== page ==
And the reason why Hamas did not agree to this cease-fire, or at least one of the stated reasons, they say that this humanitarian window, well, it's just a diversion by Israel to take away from all of the international condemnation of what happened at that U.N. school in Rafah -- Anderson.

COOPER: All right. John, we'll check in with you throughout the day.

I want to go to our Saima Mohsin who is standing by at the scene of what Israeli police are calling a terror attack in central Jerusalem.

Saima, what's going on? What's the latest?

SAIMA MOHSIN, CNN CORRESPONDENT: All right. Anderson, let me talk you through the scene here. I just arrived from the other end of the street. This is the Mir Shalom (ph) area in Jerusalem.

As I came down, there was a huge crowd and then I saw this overturned bus. You can see it clearly is the number 291 that goes through this area. A digger right next to it. It's apparently, a man -- a young man was driving, he hit a car on his way to try to overturn the bus. He did manage to overturn that.

So, there were two police officers on patrol in this area at the time. They got into an encounter with the man and they shot him. Now, what I've been told by the police spokesman is that when there's a life- threatening situation, officers are permitted to shoot. And this man was killed. In fact, his body is still lying on the road behind me, Anderson, just next to the digger where he was shot dead. Apparently, paramedics did come, they say they tried to resuscitate him and he died right here at the scene.

One other person has been killed as well. That was a pedestrian passing by at the time. The bus was actually empty. The driver, the only person inside it, we are understand that he's being seriously injured.

But as you can see, Anderson, I'm going to step aside and let you take a look, there's a lot of police officers here, I believe there's 80 police officers and border police on site already. They acted very fast. And there are a number of fire crews here that are now going to try to clean this up.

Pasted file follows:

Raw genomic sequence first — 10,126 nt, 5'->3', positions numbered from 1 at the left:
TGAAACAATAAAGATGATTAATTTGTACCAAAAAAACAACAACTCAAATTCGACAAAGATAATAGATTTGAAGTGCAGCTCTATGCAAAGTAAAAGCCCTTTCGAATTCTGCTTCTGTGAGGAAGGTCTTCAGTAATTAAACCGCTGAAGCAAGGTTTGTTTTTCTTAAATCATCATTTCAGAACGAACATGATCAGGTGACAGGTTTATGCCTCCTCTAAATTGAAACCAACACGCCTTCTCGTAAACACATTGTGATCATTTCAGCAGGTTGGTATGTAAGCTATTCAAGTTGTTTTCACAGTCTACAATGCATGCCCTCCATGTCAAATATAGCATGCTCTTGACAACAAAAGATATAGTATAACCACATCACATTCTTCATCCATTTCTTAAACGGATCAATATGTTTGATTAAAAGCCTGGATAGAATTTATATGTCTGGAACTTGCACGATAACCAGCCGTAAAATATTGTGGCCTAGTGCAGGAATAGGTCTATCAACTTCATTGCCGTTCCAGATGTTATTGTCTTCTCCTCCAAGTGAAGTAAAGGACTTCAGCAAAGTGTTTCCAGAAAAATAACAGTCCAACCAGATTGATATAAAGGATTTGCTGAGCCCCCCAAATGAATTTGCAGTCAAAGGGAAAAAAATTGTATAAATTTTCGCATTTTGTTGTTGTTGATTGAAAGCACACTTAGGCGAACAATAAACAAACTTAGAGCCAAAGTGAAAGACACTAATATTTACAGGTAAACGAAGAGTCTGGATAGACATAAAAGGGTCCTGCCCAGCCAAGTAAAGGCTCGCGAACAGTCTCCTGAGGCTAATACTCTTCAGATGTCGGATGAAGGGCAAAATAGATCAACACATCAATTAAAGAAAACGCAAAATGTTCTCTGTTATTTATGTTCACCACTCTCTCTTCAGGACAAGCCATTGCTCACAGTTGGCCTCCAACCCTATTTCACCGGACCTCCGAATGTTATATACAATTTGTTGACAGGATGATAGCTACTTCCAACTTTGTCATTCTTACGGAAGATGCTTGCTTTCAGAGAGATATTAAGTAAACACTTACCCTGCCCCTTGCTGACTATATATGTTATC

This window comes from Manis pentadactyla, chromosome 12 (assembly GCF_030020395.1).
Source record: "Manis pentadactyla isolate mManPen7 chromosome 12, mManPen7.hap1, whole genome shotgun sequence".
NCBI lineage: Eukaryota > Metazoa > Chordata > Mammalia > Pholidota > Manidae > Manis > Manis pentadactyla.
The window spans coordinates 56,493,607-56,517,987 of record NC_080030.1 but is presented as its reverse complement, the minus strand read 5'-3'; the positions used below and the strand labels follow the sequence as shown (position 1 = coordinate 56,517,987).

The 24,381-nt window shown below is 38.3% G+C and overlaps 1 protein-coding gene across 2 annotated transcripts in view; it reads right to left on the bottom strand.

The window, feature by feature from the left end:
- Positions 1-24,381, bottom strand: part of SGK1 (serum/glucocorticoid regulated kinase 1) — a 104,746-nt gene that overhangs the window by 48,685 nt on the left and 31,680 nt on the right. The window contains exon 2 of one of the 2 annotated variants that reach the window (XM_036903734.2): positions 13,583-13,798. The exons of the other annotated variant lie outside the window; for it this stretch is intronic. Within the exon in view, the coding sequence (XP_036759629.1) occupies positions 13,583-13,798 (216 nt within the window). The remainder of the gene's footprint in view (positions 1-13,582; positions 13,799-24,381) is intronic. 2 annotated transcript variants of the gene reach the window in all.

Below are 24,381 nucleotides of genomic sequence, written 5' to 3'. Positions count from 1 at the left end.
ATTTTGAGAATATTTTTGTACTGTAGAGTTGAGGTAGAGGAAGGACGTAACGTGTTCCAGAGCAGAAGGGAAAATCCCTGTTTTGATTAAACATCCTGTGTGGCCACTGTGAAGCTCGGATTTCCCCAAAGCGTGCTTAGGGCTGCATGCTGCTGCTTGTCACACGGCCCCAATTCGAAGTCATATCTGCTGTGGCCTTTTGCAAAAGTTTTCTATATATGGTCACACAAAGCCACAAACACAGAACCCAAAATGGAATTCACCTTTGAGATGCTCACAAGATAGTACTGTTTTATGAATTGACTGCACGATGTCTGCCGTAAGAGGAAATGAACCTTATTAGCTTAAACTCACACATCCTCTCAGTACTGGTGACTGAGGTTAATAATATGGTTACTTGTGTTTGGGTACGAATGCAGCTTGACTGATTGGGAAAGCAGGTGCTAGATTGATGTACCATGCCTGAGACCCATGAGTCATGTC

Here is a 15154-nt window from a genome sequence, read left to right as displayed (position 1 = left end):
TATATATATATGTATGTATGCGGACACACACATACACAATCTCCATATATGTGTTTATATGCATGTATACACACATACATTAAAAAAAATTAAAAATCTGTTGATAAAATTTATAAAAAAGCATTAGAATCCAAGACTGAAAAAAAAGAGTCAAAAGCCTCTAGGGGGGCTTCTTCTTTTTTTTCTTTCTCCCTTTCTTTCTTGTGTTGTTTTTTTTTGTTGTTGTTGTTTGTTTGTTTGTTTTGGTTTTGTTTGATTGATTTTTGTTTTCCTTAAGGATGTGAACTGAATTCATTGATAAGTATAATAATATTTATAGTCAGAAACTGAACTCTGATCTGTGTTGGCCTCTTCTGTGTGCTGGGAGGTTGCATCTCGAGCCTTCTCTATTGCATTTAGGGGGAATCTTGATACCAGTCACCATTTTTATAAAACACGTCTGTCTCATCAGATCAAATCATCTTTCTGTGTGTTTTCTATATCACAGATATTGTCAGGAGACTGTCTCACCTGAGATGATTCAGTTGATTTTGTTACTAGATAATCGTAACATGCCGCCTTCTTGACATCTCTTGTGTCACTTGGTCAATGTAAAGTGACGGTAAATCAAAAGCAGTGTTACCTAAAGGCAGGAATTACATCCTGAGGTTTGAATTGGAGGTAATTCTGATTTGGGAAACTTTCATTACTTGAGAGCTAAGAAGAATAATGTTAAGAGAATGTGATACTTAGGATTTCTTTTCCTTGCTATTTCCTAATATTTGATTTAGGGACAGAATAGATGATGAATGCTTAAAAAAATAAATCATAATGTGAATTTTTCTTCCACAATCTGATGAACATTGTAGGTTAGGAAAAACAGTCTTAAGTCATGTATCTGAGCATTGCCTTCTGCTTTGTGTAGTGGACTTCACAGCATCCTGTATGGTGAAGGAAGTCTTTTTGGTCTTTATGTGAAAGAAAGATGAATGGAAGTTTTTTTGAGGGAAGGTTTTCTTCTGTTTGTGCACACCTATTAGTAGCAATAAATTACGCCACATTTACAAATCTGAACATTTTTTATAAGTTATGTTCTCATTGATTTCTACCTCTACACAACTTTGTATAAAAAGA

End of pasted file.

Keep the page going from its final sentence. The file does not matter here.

But this has created a huge amount of attention. This is a rather orthodox neighborhood, a Jewish neighborhood here in the center of Jerusalem. There are huge crowds surrounding here. Families looking over from the tops of roofs of their balconies, and there's been a helicopter as well circling. That's because they are not only looking at this area but they are looking at all areas around here.

The police spokesman also told me they are now making inquiries in various other neighborhoods to try to prevent anything like this from happening again -- Anderson.

COOPER: Saima, do we know anything about the identity of this vehicle operator, the possible motive for this? I mean, it seems pretty obvious that police were quick to label this a terror attack. This wasn't, from the video we have seen, it wasn't just a mistake. This was multiple strikes by what looks like a backhoe against this bus trying to flip it over. I counted at least five or sticks streams, but have police released anything on the identity of the driver?

MOHSIN: They haven't, actually, Anderson. I did ask that from the police spokesman. I asked how he knows that this is a terror attack. And he said, well, this has happened in the past, particularly in Jerusalem. A couple of years ago, 2008 and 2009, consecutively, someone jumped

into a digger to try to overturn the police car, overturn some civilian vehicles as well. So it's happened before, but on this occasion, they simply don't know the answer. I asked him who the man that was in there that is now lying dead behind me, and they said they are still going through his paperwork to try to identify him and find out who exactly he is.

But they are labeling this a terror attack based on the assumption that this has happened before. And let's not forget the environment this is happening in, the ongoing military operation in Gaza -- Anderson.

COOPER: All right. Appreciate it, thank you very much. We'll check back with you on the scene.

Chris, let's go back to you in New York.

CUOMO: All right. Obviously, you are in the middle of the situation, Anderson. Bu the U.S. involved as well.

So, right now, we want to bring in Jen Psaki. She's a spokeswoman for the State Department.

Jen, you're there with us. Thank you very much.


CUOMO: Very tough words out of you and the State Department, big tough words, "I'm appalled. This is graceful", comes out of this State Department, talking about this latest attack of this U.N. shelter believed to be done by Israel. You say Hamas being nearby is not a justification for this.